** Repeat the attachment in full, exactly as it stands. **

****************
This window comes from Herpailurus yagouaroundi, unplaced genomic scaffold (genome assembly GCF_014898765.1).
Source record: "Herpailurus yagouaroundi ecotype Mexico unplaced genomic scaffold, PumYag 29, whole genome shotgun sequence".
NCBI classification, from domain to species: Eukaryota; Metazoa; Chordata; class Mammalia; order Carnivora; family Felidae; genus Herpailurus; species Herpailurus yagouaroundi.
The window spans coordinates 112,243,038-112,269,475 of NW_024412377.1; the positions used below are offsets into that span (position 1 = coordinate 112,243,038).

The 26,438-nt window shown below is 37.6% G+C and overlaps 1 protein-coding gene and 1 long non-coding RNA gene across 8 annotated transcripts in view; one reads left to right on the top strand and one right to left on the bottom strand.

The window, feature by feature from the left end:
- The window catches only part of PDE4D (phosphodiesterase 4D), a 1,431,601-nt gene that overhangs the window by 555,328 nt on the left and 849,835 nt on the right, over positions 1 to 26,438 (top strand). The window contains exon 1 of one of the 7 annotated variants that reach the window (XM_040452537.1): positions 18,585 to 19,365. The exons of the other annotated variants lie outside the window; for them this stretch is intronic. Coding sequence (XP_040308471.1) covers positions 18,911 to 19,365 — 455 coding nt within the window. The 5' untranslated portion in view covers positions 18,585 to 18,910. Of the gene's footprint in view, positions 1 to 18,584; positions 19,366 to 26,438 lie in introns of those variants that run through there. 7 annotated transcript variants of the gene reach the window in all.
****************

This window comes from Herpailurus yagouaroundi, unplaced genomic scaffold (genome assembly GCF_014898765.1).
Source record: "Herpailurus yagouaroundi ecotype Mexico unplaced genomic scaffold, PumYag 29, whole genome shotgun sequence".
NCBI classification, from domain to species: Eukaryota; Metazoa; Chordata; class Mammalia; order Carnivora; family Felidae; genus Herpailurus; species Herpailurus yagouaroundi.
The window spans coordinates 112,243,038-112,269,475 of NW_024412377.1; the positions used below are offsets into that span (position 1 = coordinate 112,243,038).

The 26,438-nt window shown below is 37.6% G+C and overlaps 1 protein-coding gene and 1 long non-coding RNA gene across 8 annotated transcripts in view; one reads left to right on the top strand and one right to left on the bottom strand.

The window, feature by feature from the left end:
- The window catches only part of PDE4D (phosphodiesterase 4D), a 1,431,601-nt gene that overhangs the window by 555,328 nt on the left and 849,835 nt on the right, over positions 1 to 26,438 (top strand). The window contains exon 1 of one of the 7 annotated variants that reach the window (XM_040452537.1): positions 18,585 to 19,365. The exons of the other annotated variants lie outside the window; for them this stretch is intronic. Coding sequence (XP_040308471.1) covers positions 18,911 to 19,365 — 455 coding nt within the window. The 5' untranslated portion in view covers positions 18,585 to 18,910. Of the gene's footprint in view, positions 1 to 18,584; positions 19,366 to 26,438 lie in introns of those variants that run through there. 7 annotated transcript variants of the gene reach the window in all.